Working Wounded: How to Fire an Employee

Q U E S T I O N: I've got to fire one of those employees who fights everything. He even challenged a verbal warning I gave him a few years ago. How can I fire this guy without ending up in court?

— Counter Puncher

A N S W E R: Given the heightened security concerns in Washington, D.C., the headline was embarrassing — an intruder had breached the Supreme Court building.

Security personnel studied the surveillance videos and discovered that a fox had made it into the inner sanctum. Not a crafty burglar — no this was a real fox.

Because this is highest court of the land, officials didn't call an exterminator, they called a Virginia hunt group who gave the building a through going over with two foxhounds and a terrier. But the fox eluded their grasp.

What does this have to do with firing someone? Plenty. Because with all the litigation surrounding firing employees, many managers trying to fire someone feel in a legal maze just like that fox trying to make it through the Supreme Court.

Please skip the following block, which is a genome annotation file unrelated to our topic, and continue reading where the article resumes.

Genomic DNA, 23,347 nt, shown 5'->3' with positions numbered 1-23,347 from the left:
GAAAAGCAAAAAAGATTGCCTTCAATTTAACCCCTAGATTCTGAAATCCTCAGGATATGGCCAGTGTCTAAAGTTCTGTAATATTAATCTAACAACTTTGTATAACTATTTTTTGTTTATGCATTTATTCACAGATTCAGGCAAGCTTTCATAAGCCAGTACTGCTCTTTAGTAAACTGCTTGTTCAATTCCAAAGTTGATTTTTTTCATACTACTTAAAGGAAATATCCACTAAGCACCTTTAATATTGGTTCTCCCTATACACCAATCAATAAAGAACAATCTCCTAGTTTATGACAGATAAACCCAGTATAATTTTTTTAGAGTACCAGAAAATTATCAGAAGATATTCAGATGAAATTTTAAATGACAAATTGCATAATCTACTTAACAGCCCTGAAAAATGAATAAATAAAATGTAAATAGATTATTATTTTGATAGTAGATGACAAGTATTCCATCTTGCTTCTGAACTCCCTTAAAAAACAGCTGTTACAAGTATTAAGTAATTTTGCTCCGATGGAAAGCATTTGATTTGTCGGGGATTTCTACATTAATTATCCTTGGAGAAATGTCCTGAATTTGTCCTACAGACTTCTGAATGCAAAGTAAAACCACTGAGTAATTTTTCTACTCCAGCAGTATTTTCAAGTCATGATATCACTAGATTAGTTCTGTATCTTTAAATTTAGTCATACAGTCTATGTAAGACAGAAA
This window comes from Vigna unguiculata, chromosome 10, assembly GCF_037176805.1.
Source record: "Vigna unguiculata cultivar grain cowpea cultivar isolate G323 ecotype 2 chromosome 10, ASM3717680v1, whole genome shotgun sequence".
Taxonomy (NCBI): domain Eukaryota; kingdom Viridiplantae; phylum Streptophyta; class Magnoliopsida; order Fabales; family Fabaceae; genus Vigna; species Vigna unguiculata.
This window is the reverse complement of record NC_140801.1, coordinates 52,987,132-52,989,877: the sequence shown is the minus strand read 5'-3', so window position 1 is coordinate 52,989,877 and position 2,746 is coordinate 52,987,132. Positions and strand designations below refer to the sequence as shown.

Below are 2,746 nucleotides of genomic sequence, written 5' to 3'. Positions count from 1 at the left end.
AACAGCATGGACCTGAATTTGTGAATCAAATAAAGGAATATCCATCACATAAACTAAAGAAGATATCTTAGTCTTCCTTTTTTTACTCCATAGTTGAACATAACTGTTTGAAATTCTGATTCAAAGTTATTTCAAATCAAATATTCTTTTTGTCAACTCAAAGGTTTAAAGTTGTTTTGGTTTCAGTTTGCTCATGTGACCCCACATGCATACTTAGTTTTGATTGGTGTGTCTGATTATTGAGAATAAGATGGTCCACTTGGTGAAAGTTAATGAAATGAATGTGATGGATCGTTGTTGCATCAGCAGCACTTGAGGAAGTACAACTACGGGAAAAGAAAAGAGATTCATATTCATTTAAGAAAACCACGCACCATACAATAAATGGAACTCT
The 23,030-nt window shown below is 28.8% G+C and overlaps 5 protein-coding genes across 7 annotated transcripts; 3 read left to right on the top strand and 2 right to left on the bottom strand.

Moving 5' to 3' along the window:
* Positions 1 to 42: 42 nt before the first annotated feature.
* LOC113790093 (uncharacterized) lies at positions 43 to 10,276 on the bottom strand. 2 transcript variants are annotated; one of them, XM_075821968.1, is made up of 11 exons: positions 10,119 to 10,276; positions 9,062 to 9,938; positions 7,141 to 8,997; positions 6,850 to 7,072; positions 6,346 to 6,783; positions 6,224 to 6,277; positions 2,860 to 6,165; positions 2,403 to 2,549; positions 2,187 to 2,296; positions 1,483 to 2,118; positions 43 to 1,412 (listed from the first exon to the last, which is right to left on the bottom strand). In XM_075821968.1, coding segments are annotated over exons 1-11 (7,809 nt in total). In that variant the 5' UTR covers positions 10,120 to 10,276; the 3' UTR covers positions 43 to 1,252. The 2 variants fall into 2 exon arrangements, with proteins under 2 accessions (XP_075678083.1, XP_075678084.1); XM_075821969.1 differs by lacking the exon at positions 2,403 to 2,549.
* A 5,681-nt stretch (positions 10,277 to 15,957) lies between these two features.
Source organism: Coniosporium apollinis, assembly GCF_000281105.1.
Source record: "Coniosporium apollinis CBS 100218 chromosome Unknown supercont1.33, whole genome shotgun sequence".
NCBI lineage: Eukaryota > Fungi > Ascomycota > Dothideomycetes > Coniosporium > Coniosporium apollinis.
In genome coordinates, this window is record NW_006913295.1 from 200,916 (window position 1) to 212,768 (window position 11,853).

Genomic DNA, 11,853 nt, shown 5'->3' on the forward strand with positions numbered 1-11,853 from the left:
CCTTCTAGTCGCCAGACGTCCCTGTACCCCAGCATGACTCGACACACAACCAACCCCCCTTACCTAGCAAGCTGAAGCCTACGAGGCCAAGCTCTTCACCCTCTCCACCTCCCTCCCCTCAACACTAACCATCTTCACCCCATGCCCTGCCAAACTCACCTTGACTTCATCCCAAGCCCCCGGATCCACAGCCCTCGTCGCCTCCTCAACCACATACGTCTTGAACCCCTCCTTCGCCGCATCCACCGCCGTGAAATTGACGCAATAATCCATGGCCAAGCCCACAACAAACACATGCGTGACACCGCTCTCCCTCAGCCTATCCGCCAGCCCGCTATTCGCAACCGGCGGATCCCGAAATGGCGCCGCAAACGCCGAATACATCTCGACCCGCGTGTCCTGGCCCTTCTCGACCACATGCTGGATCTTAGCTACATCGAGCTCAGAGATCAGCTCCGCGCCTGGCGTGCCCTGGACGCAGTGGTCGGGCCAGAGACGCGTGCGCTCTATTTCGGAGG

But it can be done. For more, check out Paul Falcone's book, Firing and Hiring Question and Answer Book (Amacom, 2002).

Just as that fox out-foxed the Supremes, you can successfully fire that worker without ending up in court. But you'll have to be just as crafty and careful.

Online Ballot and Contest

Here are the results from a recent online ballot: How would you rate the benefits at your company?

A major reason I work here — 31.3 percent. No better or worse than anywhere else — 39.4 percent. You're kidding, right? — 29.1 percent.

Winning Strategy

Our winning strategy for dealing with employee benefits comes from Lauren T. in New York City, NY. "I never paid attention to benefits for most of my career. Now I do. I learn everything I can about them. In the process I learned about a first time homebuyer program that will really help when I decide to buy a home. The second key is to talk to the benefits people and to lobby them to make the program exactly what you want. I've not gotten everything that I want, but I'm well on my way to making it a better deal."

List of the Week

Bob Rosner is the author of the business best seller, The Boss's Survival Guide (McGraw Hill, 2001), a speaker, and founder of the award-winning & E-mail him at publishes a new Working Wounded column every Friday.